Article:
Ahhhhhhhhhhhh…….this is so good! And I have drunk so much pomegranate and orange juice this afternoon that my jeans are bursting at the seams and my belly needs a bra. Is it bad to drink so much juice? The ice cream is the least of my worries because I’ve only had a little bit of it. The juices, on the other hand, have been inhaled in significantly larger quantities.
At first I was just going for a nice pomegranate juice and fruit blend for a fun Holiday drink (non-alcoholic, dearies) and then I kept changing/adding/subtracting until low and behold I plopped a scoop of ice cream in the whole kit and kaboodle and screamed at the sheer wonder of it all. Actually, I smacked my forehead with my hand and mumbled something to the effect of, “Geez, dumbhead. Why didn’t you think of this sooner?”
Okay, back to the inspiration for all of this hoopla—the pomegranate. When I was little, I remember pomegranates as being one of the most intriguing fruits I had ever seen and I’ll be honest with you, I wasn’t so sure that they were safe to eat. To a little kid, they are pretty strange, especially for a little kid growing up in the South. There are loads of berry-type things that my mom always warned me were poisonous and told me to never eat them. I do remember my first encounter with a pomegranate arial and I thought for sure I would go home to Jesus if I ate one of them, despite the fact that my mother said they were safe. Obviously she was right.
As with my post about Jerusalem Bagels, this is an Israel inspired posts. Although pomegranates grow in the the U.S., I had never seen a pomegranate tree until last year when I was in Israel. Somehow, appropriately, I saw my first one near the Garden Tomb. If you ever get to go to Israel, make sure you go to the Garden Tomb. It is a beautiful, tranquil place.
You may be wondering why I would talk about the place where the Savior was buried after his crucifixion, but it is also the place where he was resurrected. His birth, his life, his death, his resurrection are all about hope and Christmas is about hope, right? I have great hope in the resurrection, great hope in having eternal life, great hope in seeing Christ one day.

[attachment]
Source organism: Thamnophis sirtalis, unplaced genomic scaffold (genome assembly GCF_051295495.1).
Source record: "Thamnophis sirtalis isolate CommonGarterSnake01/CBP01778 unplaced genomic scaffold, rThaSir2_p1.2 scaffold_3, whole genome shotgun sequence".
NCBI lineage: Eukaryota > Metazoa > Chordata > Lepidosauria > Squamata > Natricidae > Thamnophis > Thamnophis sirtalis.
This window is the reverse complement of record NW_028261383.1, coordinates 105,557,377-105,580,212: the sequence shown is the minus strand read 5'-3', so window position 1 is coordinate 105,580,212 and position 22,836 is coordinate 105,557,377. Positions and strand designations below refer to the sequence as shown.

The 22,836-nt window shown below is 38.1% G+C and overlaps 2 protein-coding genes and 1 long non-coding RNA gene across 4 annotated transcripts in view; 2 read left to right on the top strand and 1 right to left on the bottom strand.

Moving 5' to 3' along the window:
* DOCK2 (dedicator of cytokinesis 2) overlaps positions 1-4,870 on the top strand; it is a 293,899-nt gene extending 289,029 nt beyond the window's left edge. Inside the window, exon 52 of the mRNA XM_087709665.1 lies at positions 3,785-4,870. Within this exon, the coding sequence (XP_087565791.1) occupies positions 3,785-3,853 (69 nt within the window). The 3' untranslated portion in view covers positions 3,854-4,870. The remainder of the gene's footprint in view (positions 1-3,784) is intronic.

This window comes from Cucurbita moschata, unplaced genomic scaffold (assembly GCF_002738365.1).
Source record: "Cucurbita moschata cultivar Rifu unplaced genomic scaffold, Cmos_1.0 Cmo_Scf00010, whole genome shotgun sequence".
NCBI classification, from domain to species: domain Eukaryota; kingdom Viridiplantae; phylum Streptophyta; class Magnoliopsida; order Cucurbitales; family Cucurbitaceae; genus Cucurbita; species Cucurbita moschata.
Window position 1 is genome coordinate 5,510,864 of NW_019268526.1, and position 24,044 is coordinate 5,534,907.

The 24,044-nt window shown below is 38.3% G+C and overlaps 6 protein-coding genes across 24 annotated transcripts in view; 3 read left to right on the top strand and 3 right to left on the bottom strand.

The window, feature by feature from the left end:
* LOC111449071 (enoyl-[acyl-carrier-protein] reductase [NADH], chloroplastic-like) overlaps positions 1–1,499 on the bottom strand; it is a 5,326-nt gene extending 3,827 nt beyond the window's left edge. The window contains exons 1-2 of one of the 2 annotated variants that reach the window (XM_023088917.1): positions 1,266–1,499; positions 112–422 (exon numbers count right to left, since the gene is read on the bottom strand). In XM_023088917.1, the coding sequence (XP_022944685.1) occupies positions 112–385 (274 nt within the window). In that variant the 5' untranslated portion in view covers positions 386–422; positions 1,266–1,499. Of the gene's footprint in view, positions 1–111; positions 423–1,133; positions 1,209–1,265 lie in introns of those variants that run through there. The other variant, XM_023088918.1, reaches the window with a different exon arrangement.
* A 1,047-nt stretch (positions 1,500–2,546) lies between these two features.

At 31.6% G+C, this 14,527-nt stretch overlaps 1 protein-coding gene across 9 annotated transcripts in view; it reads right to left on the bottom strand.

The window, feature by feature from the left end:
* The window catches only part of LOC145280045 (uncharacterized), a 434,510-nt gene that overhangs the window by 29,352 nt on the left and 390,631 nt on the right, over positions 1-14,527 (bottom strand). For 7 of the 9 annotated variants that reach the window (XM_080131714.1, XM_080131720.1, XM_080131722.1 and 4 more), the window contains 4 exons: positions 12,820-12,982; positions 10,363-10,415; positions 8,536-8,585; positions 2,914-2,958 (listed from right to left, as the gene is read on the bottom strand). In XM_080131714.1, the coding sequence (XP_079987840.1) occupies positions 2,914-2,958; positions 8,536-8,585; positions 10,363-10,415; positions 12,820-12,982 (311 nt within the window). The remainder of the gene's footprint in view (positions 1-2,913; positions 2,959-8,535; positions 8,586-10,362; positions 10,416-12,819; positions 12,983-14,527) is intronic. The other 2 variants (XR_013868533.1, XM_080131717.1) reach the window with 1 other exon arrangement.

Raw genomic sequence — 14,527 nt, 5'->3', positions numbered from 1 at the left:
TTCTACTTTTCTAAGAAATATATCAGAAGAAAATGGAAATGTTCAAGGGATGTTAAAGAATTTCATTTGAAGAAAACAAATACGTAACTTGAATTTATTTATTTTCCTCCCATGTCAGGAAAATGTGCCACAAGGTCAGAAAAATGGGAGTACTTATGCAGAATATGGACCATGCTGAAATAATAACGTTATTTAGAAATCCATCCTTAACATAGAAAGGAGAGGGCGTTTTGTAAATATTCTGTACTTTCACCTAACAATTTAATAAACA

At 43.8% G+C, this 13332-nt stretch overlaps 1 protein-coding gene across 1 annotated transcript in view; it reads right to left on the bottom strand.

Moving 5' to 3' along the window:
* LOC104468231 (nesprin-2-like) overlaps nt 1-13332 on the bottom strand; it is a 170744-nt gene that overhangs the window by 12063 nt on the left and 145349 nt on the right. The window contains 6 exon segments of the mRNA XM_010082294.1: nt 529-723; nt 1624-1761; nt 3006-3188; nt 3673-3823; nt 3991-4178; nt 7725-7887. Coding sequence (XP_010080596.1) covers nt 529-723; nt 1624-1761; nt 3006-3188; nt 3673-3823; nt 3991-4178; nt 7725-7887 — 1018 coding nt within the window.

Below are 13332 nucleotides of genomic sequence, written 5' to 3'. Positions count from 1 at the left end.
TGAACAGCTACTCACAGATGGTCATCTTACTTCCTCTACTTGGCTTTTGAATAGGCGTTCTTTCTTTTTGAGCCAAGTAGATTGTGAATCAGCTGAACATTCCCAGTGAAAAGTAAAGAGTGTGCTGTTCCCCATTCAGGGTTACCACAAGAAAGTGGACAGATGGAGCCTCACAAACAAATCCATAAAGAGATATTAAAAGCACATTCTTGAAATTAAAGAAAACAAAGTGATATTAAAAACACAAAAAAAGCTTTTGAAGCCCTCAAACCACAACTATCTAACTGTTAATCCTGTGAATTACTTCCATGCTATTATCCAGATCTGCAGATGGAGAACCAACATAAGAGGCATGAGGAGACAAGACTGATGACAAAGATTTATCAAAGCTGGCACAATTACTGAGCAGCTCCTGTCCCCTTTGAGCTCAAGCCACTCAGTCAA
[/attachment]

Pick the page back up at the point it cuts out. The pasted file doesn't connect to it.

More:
Strange that I should begin this post in such a loud voice and wind down to sober thoughts. Talking about pomegranates has that effect on me now. As I sit here thinking about them, pomegranates, I think that I am going to make having pomegranate floats on Christmas Eve a new tradition at my house. Somehow it just seems like a great thing to do…read the Christmas story, talk about baby Jesus, and have these floats.
Prep Time: 5 minutes
The irresistible tart and tangy flavors of pomegranate and orange juices take on a touch of richness with a scoop of velvety vanilla ice cream.
Amounts per serving (serving size 1 1/4 cups + ice cream):
- 1/2 cup pomegranate juice
- 1/2 cup lemon-lime soda
- 1/4 cup orange juice
- vanilla ice cream
- For each serving, pour the pomegranate juice and orange juice in a glass. Stir to combine.
- Add the lemon-lime soda and stir gently.
- Add a scoop of vanilla ice cream to the juice/soda mixture. Serve immediately.
- If making more than one serving, it will be more convenient to mix the juices and soda in a pitcher, then pour into serving glasses.
Recipe by Terri @ that’s some good cookin’
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